A turkey tale

Published 11:04 am Thursday, November 9, 2023

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In just a couple of weeks, people across America will be gathering with family and friends for the annual feast known as Thanksgiving. Declared generations ago as a national holiday, the observance of this day harkens back to a celebration the Pilgrims of Plymouth first had to thank God for sustaining them through a long and difficult winter. 

The centerpiece of most Thanksgiving meals is the turkey, carefully prepared and enjoyed by all. Some question whether a turkey was even present at that first Thanksgiving meal at Plymouth, but the well-stuffed bird has certainly become one of our most cherished American traditions. It seems nearly every family has a “turkey tale”; an incident or a funny story about a Thanksgiving mishap involving a Thanksgiving turkey. My family still laughs about the time, decades ago, when my aunt pulled a buttery bird out of the oven and sent it tumbling out of its pan and sliding across the kitchen floor like an Olympic figure skater on ice. My grandmother never forgave her, and from that time on, she zealously stood guard over the kitchen every Thanksgiving.

One of my very favorite turkey stories was told to me by the late renowned Greenville County historian Mann Batson, who had heard it from James Crain, the son of the much-loved Rev. Dean Crain. It involves the legendary Dark Corner lawman Reuben Gosnell, who, late in his career, had been appointed U.S. Marshall by President Roosevelt, upon the recommendation of Senator Jimmy Byrnes. 

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It was close to Thanksgiving and Gosnell, along with James Crain, who was one of his deputies at the time, were transporting a prisoner from Greenville to the Federal Penitentiary in Atlanta. On the way home they passed a large turkey farm alongside a rural Georgia highway. Gosnell said, in his high-pitched twang, “Jimmy, let’s stop here at this farm and buy Senator Byrnes a Thanksgiving turkey.”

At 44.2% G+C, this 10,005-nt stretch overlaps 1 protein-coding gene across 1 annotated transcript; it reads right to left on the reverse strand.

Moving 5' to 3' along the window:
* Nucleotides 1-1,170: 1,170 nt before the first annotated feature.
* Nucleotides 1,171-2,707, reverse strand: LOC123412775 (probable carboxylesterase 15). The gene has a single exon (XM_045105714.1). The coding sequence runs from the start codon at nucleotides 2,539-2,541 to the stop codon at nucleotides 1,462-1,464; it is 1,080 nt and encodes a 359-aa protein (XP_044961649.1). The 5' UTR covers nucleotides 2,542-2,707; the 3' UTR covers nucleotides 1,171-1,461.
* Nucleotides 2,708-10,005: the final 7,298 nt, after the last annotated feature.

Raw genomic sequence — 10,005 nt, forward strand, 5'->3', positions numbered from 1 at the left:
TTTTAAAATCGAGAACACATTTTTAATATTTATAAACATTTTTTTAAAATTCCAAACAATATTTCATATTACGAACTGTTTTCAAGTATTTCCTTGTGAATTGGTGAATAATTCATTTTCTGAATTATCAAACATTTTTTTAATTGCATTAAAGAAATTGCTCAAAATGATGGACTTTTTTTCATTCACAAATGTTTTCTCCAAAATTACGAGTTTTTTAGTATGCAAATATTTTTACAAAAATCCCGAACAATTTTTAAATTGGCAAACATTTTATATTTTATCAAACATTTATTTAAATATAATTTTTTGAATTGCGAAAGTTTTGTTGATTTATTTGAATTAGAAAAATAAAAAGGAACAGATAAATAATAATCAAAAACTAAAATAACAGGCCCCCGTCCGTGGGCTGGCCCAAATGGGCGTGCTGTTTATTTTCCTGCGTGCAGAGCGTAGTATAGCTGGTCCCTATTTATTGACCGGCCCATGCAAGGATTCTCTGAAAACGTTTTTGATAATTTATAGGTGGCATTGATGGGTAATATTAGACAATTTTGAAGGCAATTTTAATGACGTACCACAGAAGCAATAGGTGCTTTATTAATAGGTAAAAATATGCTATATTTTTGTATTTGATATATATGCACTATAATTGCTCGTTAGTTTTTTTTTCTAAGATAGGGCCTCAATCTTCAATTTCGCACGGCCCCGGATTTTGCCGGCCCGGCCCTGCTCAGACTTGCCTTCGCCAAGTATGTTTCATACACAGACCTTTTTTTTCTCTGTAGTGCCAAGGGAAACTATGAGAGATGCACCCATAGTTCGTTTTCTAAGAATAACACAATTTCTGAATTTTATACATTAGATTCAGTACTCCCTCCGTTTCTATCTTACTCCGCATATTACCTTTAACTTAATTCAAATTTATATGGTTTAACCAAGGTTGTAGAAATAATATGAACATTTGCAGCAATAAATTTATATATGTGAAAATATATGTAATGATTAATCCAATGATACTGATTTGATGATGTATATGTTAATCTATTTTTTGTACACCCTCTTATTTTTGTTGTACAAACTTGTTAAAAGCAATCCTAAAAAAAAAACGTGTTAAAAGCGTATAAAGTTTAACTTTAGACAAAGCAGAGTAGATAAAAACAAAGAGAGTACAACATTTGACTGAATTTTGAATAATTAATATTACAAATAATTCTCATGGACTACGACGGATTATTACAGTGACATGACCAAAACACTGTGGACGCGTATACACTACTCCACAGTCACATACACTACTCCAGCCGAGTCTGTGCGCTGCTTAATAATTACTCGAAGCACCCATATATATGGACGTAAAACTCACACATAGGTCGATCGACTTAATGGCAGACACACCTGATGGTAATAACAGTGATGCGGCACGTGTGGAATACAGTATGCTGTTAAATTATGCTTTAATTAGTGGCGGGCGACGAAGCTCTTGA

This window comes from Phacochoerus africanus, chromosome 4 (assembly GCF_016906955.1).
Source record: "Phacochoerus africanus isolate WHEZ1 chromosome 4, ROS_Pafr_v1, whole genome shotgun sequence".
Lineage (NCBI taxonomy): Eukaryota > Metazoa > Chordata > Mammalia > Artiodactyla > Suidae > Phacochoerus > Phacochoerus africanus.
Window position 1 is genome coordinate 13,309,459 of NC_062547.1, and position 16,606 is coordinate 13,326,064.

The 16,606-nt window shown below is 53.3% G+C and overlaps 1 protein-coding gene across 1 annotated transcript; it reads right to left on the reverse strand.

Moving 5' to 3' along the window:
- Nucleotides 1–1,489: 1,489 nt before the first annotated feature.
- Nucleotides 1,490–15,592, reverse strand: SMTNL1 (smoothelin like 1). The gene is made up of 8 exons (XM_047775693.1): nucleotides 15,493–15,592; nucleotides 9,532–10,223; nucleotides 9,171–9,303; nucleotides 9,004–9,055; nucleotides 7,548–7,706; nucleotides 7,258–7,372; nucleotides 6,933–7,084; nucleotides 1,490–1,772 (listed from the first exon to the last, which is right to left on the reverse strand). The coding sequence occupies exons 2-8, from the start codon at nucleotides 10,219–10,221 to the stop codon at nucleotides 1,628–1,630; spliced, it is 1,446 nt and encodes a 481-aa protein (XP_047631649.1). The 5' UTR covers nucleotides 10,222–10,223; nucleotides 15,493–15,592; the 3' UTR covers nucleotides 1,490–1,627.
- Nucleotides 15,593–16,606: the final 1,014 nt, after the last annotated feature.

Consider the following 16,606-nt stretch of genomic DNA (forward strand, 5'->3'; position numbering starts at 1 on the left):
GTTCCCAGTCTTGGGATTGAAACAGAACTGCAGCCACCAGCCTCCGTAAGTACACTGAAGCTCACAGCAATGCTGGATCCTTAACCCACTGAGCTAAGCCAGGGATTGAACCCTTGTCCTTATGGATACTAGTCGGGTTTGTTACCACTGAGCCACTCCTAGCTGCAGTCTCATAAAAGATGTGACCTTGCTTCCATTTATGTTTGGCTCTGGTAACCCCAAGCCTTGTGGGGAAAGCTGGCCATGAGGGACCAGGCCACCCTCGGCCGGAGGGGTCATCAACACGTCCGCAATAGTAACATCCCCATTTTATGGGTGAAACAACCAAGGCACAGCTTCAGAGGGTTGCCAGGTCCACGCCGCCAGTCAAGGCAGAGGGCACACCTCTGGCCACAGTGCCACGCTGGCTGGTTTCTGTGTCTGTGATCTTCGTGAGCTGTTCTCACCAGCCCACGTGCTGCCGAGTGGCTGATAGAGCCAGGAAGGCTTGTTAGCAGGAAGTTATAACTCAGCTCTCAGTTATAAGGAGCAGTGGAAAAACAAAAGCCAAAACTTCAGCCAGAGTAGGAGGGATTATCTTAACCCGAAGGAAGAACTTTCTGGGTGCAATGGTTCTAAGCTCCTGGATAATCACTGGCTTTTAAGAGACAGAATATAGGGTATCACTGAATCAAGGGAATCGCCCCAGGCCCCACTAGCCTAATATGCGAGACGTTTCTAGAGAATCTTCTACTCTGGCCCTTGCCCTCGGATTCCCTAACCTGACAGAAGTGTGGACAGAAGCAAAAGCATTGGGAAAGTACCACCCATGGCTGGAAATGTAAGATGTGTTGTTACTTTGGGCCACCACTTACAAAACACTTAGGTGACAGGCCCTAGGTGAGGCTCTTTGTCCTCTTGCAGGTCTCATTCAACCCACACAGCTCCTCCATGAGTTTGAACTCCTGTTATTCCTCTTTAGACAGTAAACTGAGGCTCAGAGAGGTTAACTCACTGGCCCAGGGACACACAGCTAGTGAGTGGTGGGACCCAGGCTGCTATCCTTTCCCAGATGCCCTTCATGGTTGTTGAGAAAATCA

Both men got out of the car and met the owner of the farm near the barn. Gosnell told the farmer, “I want to buy the biggest turkey you have. It’s going to Washington to Senator Byrnes!” 

The farmer went to the turkey pen and emerged with a huge, well-feathered gobbler. “That’ll do just fine!”, Marshall Gosnell said. Crain later laughed as he talked about the difficulty of stuffing a large live turkey into the trunk of the government automobile. Once that was accomplished the pair returned to Greenville, turkey and all. Immediately, they went to the railway station and presented the bird to a surprised railway agent who would be responsible for crating the fowl and dispatching it to Washington.

A few days later a telegram came to Marshall Gosnell’s office from Senator Byrnes. It read, “Dear Marshall Gosnell. Thanks so much for the Thanksgiving turkey, but next time please send a smaller one. We could not find a roasting pan large enough to cook it in.” Crain recalled later that the old lawman scratched his head and whined, “Jimmy! Can you imagine that in all of Washington, D.C. there wasn’t a pan big enough for that turkey? That’s just unbelievable!” And we can only assume that was the last turkey Reuben Gosnell gifted to South Carolina’s senior senator.

Here’s hoping you and your family have a joyous and meaningful Thanksgiving with a delicious turkey dinner and all the trimmings. Just be sure your pan is big enough to accommodate the bird before you get him home! Unless, that is, you want to create a turkey tale that will long be remembered at Thanksgiving feasts to come.